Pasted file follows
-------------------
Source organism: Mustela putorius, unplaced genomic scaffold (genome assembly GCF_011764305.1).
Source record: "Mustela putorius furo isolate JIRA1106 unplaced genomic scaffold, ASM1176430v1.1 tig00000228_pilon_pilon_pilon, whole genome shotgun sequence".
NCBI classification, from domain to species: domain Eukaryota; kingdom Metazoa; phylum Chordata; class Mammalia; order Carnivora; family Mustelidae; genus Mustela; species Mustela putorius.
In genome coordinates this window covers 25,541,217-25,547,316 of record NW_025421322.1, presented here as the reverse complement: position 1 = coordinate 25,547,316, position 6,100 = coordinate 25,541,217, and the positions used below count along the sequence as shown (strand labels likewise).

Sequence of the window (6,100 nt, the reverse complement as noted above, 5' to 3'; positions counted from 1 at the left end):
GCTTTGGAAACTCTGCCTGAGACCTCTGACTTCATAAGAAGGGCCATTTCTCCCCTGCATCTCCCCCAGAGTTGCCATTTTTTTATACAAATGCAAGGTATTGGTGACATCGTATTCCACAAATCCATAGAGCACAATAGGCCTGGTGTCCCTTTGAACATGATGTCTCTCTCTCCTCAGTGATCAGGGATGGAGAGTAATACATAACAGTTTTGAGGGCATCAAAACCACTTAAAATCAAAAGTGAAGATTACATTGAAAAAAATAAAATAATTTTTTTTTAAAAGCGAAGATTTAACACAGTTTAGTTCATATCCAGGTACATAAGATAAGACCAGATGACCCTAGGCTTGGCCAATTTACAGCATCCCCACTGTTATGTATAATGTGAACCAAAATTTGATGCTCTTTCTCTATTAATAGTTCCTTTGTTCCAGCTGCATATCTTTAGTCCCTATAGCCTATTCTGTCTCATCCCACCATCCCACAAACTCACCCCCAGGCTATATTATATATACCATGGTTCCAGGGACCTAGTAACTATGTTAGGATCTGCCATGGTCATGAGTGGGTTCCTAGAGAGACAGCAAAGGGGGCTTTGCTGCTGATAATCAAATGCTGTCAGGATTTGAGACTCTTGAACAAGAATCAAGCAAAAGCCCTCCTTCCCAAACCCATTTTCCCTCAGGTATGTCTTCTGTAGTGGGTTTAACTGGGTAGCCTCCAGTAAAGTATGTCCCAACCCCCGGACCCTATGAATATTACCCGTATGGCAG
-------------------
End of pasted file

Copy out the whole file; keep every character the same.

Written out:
Source organism: Mustela putorius, unplaced genomic scaffold (genome assembly GCF_011764305.1).
Source record: "Mustela putorius furo isolate JIRA1106 unplaced genomic scaffold, ASM1176430v1.1 tig00000228_pilon_pilon_pilon, whole genome shotgun sequence".
NCBI classification, from domain to species: domain Eukaryota; kingdom Metazoa; phylum Chordata; class Mammalia; order Carnivora; family Mustelidae; genus Mustela; species Mustela putorius.
In genome coordinates this window covers 25,541,217-25,547,316 of record NW_025421322.1, presented here as the reverse complement: position 1 = coordinate 25,547,316, position 6,100 = coordinate 25,541,217, and the positions used below count along the sequence as shown (strand labels likewise).

Sequence of the window (6,100 nt, the reverse complement as noted above, 5' to 3'; positions counted from 1 at the left end):
GCTTTGGAAACTCTGCCTGAGACCTCTGACTTCATAAGAAGGGCCATTTCTCCCCTGCATCTCCCCCAGAGTTGCCATTTTTTTATACAAATGCAAGGTATTGGTGACATCGTATTCCACAAATCCATAGAGCACAATAGGCCTGGTGTCCCTTTGAACATGATGTCTCTCTCTCCTCAGTGATCAGGGATGGAGAGTAATACATAACAGTTTTGAGGGCATCAAAACCACTTAAAATCAAAAGTGAAGATTACATTGAAAAAAATAAAATAATTTTTTTTTAAAAGCGAAGATTTAACACAGTTTAGTTCATATCCAGGTACATAAGATAAGACCAGATGACCCTAGGCTTGGCCAATTTACAGCATCCCCACTGTTATGTATAATGTGAACCAAAATTTGATGCTCTTTCTCTATTAATAGTTCCTTTGTTCCAGCTGCATATCTTTAGTCCCTATAGCCTATTCTGTCTCATCCCACCATCCCACAAACTCACCCCCAGGCTATATTATATATACCATGGTTCCAGGGACCTAGTAACTATGTTAGGATCTGCCATGGTCATGAGTGGGTTCCTAGAGAGACAGCAAAGGGGGCTTTGCTGCTGATAATCAAATGCTGTCAGGATTTGAGACTCTTGAACAAGAATCAAGCAAAAGCCCTCCTTCCCAAACCCATTTTCCCTCAGGTATGTCTTCTGTAGTGGGTTTAACTGGGTAGCCTCCAGTAAAGTATGTCCCAACCCCCGGACCCTATGAATATTACCCGTATGGCAG